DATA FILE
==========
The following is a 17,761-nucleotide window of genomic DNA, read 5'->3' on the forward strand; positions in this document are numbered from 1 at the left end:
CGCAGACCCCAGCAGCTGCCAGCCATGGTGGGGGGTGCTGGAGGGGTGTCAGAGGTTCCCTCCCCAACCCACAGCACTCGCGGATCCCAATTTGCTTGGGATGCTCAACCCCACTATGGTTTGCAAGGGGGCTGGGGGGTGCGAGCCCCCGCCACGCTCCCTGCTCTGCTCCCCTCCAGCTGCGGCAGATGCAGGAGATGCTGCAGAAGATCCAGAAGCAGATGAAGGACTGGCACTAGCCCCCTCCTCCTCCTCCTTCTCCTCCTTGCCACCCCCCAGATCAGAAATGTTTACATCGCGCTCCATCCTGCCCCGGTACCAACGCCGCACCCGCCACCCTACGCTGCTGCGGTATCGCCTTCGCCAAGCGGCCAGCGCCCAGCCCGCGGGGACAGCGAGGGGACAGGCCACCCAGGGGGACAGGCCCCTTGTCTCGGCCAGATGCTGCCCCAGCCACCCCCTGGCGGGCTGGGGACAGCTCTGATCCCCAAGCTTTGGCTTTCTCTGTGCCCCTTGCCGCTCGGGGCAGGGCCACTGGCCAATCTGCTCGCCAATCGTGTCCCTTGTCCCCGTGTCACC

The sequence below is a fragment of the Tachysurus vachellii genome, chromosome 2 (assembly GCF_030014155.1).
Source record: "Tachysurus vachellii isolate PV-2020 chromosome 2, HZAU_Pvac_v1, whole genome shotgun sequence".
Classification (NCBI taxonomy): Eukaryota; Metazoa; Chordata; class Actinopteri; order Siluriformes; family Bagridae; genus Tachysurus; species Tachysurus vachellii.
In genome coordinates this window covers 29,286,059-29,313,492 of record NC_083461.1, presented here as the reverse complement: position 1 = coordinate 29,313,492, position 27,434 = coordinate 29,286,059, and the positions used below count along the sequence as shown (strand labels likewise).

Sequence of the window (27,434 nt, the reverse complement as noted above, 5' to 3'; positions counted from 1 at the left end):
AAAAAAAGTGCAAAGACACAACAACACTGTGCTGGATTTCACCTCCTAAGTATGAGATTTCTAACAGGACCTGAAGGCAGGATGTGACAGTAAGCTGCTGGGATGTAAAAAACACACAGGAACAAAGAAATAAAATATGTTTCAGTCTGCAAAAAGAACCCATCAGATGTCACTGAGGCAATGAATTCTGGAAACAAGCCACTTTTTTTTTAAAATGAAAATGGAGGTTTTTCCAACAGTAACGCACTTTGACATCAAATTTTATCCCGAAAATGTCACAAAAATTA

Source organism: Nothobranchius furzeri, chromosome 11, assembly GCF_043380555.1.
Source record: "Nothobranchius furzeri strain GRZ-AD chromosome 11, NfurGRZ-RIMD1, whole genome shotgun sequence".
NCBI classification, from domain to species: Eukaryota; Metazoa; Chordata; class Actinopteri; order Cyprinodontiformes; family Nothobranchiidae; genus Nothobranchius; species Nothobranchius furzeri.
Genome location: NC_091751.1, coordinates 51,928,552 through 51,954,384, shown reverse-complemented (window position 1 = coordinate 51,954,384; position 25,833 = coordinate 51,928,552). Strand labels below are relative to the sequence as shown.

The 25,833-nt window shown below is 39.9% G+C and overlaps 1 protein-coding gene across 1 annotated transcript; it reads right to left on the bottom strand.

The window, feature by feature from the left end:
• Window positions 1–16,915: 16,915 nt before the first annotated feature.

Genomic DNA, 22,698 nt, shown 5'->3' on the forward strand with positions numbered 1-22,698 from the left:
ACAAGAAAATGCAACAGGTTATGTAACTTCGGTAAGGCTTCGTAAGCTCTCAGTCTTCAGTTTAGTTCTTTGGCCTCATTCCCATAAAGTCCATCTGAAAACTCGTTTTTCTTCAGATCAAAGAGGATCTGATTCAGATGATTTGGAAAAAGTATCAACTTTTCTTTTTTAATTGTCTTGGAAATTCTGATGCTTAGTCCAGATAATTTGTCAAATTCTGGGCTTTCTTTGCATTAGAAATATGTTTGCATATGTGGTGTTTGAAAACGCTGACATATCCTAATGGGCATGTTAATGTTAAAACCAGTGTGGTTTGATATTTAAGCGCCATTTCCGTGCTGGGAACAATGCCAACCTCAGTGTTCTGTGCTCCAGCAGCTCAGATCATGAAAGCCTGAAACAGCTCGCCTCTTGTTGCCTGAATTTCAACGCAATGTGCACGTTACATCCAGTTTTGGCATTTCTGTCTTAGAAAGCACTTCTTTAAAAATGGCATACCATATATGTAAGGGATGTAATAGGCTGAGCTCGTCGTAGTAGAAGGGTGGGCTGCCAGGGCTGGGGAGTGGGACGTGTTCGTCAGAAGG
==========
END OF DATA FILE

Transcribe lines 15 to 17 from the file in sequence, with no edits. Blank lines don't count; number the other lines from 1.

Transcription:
• Window positions 1–16,915: 16,915 nt before the first annotated feature.

Genomic DNA, 22,698 nt, shown 5'->3' on the forward strand with positions numbered 1-22,698 from the left:
ACAAGAAAATGCAACAGGTTATGTAACTTCGGTAAGGCTTCGTAAGCTCTCAGTCTTCAGTTTAGTTCTTTGGCCTCATTCCCATAAAGTCCATCTGAAAACTCGTTTTTCTTCAGATCAAAGAGGATCTGATTCAGATGATTTGGAAAAAGTATCAACTTTTCTTTTTTAATTGTCTTGGAAATTCTGATGCTTAGTCCAGATAATTTGTCAAATTCTGGGCTTTCTTTGCATTAGAAATATGTTTGCATATGTGGTGTTTGAAAACGCTGACATATCCTAATGGGCATGTTAATGTTAAAACCAGTGTGGTTTGATATTTAAGCGCCATTTCCGTGCTGGGAACAATGCCAACCTCAGTGTTCTGTGCTCCAGCAGCTCAGATCATGAAAGCCTGAAACAGCTCGCCTCTTGTTGCCTGAATTTCAACGCAATGTGCACGTTACATCCAGTTTTGGCATTTCTGTCTTAGAAAGCACTTCTTTAAAAATGGCATACCATATATGTAAGGGATGTAATAGGCTGAGCTCGTCGTAGTAGAAGGGTGGGCTGCCAGGGCTGGGGAGTGGGACGTGTTCGTCAGAAGG